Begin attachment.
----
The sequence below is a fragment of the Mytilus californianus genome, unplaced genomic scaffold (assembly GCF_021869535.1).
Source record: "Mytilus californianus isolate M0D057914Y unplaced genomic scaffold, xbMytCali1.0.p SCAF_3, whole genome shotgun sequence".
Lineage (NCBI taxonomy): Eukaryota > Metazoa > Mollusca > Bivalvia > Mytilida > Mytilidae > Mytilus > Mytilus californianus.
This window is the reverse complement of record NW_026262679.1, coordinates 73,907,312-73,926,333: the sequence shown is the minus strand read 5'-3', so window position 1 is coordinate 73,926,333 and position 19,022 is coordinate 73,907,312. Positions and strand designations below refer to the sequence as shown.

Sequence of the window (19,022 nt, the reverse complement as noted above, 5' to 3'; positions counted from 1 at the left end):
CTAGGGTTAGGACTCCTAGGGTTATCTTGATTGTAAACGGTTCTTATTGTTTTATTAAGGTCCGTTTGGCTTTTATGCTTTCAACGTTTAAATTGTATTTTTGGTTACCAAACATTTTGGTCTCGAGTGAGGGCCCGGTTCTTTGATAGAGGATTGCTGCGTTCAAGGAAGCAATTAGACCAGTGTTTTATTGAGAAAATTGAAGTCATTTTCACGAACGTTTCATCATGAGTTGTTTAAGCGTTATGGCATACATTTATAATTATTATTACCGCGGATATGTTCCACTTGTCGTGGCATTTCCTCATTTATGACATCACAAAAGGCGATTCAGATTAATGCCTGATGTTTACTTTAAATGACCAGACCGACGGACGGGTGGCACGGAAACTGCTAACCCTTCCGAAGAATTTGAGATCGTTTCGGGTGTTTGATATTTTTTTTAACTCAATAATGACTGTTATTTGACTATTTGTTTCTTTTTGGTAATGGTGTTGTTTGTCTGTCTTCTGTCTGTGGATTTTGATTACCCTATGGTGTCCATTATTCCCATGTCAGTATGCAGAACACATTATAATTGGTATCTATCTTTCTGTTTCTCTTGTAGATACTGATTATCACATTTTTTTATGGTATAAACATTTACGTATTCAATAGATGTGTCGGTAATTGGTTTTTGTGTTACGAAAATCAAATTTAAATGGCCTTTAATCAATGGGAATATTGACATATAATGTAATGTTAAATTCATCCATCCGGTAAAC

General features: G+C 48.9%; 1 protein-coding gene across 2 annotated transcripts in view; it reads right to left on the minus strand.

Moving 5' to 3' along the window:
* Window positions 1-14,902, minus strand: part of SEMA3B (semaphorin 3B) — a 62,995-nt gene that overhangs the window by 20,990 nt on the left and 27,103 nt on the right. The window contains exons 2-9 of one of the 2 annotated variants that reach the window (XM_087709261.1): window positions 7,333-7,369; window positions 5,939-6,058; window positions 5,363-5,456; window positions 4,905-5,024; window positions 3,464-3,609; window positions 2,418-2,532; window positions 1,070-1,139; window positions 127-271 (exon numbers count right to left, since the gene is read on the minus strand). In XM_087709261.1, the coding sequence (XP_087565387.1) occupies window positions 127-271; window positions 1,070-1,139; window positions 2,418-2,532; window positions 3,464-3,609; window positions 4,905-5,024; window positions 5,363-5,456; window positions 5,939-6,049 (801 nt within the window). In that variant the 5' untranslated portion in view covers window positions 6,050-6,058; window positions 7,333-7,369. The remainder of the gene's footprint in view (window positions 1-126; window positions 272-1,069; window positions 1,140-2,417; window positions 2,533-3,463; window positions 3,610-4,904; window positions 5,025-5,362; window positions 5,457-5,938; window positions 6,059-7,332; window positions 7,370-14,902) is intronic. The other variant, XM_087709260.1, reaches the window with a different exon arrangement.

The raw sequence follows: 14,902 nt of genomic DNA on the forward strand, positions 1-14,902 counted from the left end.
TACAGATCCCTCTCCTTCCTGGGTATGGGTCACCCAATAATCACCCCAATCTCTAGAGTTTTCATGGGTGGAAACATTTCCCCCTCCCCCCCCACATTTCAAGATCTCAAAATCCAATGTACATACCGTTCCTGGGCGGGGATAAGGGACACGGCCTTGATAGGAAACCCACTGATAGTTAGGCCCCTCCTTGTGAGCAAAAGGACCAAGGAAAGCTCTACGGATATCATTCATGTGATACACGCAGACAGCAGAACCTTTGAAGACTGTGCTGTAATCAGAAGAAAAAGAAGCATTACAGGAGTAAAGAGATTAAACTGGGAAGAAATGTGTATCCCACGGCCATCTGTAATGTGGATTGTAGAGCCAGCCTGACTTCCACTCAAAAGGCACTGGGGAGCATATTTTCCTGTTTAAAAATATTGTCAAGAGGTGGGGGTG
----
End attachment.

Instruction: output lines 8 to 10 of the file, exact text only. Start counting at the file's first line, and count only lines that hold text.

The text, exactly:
Moving 5' to 3' along the window:
* Window positions 1-14,902, minus strand: part of SEMA3B (semaphorin 3B) — a 62,995-nt gene that overhangs the window by 20,990 nt on the left and 27,103 nt on the right. The window contains exons 2-9 of one of the 2 annotated variants that reach the window (XM_087709261.1): window positions 7,333-7,369; window positions 5,939-6,058; window positions 5,363-5,456; window positions 4,905-5,024; window positions 3,464-3,609; window positions 2,418-2,532; window positions 1,070-1,139; window positions 127-271 (exon numbers count right to left, since the gene is read on the minus strand). In XM_087709261.1, the coding sequence (XP_087565387.1) occupies window positions 127-271; window positions 1,070-1,139; window positions 2,418-2,532; window positions 3,464-3,609; window positions 4,905-5,024; window positions 5,363-5,456; window positions 5,939-6,049 (801 nt within the window). In that variant the 5' untranslated portion in view covers window positions 6,050-6,058; window positions 7,333-7,369. The remainder of the gene's footprint in view (window positions 1-126; window positions 272-1,069; window positions 1,140-2,417; window positions 2,533-3,463; window positions 3,610-4,904; window positions 5,025-5,362; window positions 5,457-5,938; window positions 6,059-7,332; window positions 7,370-14,902) is intronic. The other variant, XM_087709260.1, reaches the window with a different exon arrangement.

The raw sequence follows: 14,902 nt of genomic DNA on the forward strand, positions 1-14,902 counted from the left end.